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Engineering Biology in Cambridge


The EngBio Forums feature prominent external speakers and excellent networking opportunities - a great opportunity to learn more about cutting edge synthetic and engineering biology. Registration is now open!

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The Engineering Biology Forums are a series of talks exploring key tools for the future of engineering biology and biotechnology. Hosted by the Engineering Biology Interdisciplinary Research Centre at the University of Cambridge, the forums will take place termly at the Old Divinity School, St Johns College, Cambridge. Keynote lectures and discussion session will be followed by food, drinks and a mini fair including demonstrations, exhibitions and information showcasing scientific excellence from around the Cambridge engineering biology community

 If you would like to suggest a speaker or theme for a future EngBio Forum please contact

Thursday 4 May 2023: Designing the Next Generation of Bioengineered Tools for Health & Wellbeing

Registration opens in March LINK on EVENTBRITE

Thursday 4 May 2023

Designing the Next Generation of Bioengineered Tools for Health and Wellbeing


Keynote Speakers


Prof. Randall Platt (Live Speaker)






Talk Title: Harnessing the CRISPR toolbox to engineer biology

Description: Molecular technologies enabling the high throughput interrogation of genetic elements fuels our capacity to understand and control complex biological systems. With current methodologies used in the field of biomedicine the rate at which genes are being associated with biological and disease processes has drastically outstripped the pace at which their causality can be tested and understood. There is also a treasure trove of biological information that is lost or hidden from us when using conventional snapshot experiments. In this lecture you will hear about how we are harnessing the CRISPR toolbox to engineer biology and overcome these challenges, specifically through developing tools and methods for in vivo CRISPR screens and engineered cells that record their own gene expression.

Bio: Randall J. Platt is an Associate Professor of Biological Engineering at the ETH Zurich; Associate Professor at the University of Basel; Botnar Research Center for Child Health Investigator; and NCCR Molecular Systems Engineering Investigator. His aim is to develop genetic perturbation and cellular programming technologies for diagnostics and therapeutics primarily in the areas of brain science and gut microbiome.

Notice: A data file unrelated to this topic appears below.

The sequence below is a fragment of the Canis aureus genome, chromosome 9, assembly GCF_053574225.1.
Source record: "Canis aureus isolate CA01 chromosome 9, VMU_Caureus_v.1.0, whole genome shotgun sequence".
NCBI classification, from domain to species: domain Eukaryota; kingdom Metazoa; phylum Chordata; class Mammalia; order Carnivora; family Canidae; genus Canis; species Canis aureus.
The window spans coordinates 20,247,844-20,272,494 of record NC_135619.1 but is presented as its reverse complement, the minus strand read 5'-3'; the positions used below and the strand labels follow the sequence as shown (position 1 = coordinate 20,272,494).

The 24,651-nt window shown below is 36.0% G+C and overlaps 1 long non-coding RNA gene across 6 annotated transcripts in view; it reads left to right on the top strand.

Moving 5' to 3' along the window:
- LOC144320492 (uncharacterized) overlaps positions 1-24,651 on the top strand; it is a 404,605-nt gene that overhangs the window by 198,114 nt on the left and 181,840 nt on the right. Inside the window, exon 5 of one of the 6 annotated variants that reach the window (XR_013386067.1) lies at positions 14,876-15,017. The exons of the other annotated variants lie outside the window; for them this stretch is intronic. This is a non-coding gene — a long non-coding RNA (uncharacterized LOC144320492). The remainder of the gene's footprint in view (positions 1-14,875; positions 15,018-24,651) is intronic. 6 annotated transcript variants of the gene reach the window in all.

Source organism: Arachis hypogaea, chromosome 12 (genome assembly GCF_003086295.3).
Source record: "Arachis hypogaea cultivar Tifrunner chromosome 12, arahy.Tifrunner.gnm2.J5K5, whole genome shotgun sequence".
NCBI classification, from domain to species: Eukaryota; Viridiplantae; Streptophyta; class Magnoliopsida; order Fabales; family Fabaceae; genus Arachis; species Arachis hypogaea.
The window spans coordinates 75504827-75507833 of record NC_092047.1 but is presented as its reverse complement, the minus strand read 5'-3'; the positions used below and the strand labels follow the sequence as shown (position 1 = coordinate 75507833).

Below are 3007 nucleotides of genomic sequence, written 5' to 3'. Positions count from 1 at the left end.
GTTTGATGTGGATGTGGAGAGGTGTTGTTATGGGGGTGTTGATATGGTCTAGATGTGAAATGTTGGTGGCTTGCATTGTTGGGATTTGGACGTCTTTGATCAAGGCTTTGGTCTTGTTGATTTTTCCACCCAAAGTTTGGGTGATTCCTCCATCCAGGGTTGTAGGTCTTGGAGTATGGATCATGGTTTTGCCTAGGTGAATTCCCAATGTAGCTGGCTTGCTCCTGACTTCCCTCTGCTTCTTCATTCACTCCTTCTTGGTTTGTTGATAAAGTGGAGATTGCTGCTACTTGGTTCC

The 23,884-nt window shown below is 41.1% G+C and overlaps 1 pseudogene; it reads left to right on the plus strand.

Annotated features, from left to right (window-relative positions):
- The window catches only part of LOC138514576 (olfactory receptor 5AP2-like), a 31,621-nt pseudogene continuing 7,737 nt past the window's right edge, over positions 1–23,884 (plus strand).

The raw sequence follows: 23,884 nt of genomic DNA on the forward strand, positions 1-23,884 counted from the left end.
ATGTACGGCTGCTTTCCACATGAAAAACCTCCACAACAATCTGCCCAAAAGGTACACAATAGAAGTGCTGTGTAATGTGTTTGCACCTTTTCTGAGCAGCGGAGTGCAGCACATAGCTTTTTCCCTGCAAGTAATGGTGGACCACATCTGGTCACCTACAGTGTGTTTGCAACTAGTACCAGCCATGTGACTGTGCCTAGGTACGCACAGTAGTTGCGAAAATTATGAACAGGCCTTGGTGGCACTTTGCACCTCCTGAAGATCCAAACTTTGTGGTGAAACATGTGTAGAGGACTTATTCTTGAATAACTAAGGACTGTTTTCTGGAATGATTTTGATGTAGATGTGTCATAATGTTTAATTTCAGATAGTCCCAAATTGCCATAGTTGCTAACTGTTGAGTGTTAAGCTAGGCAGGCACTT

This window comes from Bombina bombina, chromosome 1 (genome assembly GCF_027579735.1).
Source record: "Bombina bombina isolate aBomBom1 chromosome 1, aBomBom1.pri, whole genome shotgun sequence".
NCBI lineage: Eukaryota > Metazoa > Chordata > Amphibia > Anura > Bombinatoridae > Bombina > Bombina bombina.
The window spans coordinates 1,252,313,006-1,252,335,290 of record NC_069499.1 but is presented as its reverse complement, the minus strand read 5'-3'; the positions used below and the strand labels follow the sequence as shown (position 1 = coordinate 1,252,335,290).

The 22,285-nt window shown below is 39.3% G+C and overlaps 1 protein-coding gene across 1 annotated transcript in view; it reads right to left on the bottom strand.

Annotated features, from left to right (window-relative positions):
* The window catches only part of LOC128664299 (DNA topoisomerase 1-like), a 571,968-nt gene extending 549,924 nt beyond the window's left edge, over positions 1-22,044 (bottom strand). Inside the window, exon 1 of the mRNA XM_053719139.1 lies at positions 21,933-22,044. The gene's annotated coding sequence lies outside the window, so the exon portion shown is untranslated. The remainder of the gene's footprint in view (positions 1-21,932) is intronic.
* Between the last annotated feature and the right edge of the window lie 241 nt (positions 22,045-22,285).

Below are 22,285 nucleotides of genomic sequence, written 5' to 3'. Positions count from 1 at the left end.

Randy’s major research interests include biological engineering, synthetic biology, functional genomics, and molecular medicine. His core research themes include engineering microbial cells to record and manipulate intestinal physiology and the gut microbiota (Schmidt, Nature, 2018; Schmidt, Science, 2022); the development of new gene editing methods with a particular focus on in vivo and multiplexing applications (Platt, Cell, 2014; Platt, Cell Reports, 2017; Campa, Nature Methods, 2019); and high throughput forward genetic screening in vivo in animal models to identify disease drivers, diagnostic biomarkers, drug targets, and delivery vectors (Chow, Nature Neuroscience, 2017; Wang, Science Advances, 2018).

Randy’s research accomplishments have earned numerous distinctions, including the MIT Technology Review’s Innovators Under 35, Eppendorf Award for Young European Investigators, Stanisław Lem European Research Prize, EMBO Young Investigator, ETH Zurich Latsis Prize, Nature Research Award for Driving Global Impact, National Science Foundation Fellowship, Whitaker International Fellowship, and Novartis Institutes for BioMedical Research Scholar in Residence. He is an inventor on 100+ patents and patents pending and a co-​founder of a biotechnology company in the area of engineered microbes and gastrointestinal therapeutics.



Dr Kiran Raosaheb Patil (Live Speaker)

Director of Research, MRC Toxicology Unit



Talk title: Engineering Biology without Genetic Engineering

Short description: Synthetic biology is opening new avenues to tackle emerging biotechnological and environmental challenges. While genetic engineering tools have enabled novel phenotypes, complexity of biological systems often limits applications to a few organisms and poses challenges such as collateral damage and stability. In this talk, I will discuss a complementary approach – precision evolution – towards engineering complex biological systems without explicit knowledge on genotype-phenotype relations.

Short Bio: Kiran studied Chemical Engineering at the Indian Institute of Technology (Mumbai, India). Following his PhD in Systems Biology at the Technical University of Denmark (DTU), Kiran was appointed as Assistant Professor at DTU where he worked on transcriptional regulation and metabolic engineering. In 2010, Kiran was appointed Group Leader at the European Molecular Biology Laboratory (Heidelberg, Germany). He joined the MRC Toxicology Unit (University of Cambridge) as Director of Research in 2019. His lab develops tools and model systems to decipher and modulate complex microbial interactions.




Tuesday 31st January 2023: Super-Resolution Microscopy

Thursday 31st January 2023, 5pm-8.30pm

Venue: Old Divinity School, St John’s College

Super-Resolution Microscopy:

Impact of machine learning and artificial intelligence on data analysis and predictive modelling in biology


Keynote Speakers

Prof. Stefan Hell (Zoom Speaker)

Nobel Prize in Chemistry, 2014

Max Planck Institute for Biophysical Chemistry, Göttingen, Germany

Title: MINFLUX nanoscopy and related matters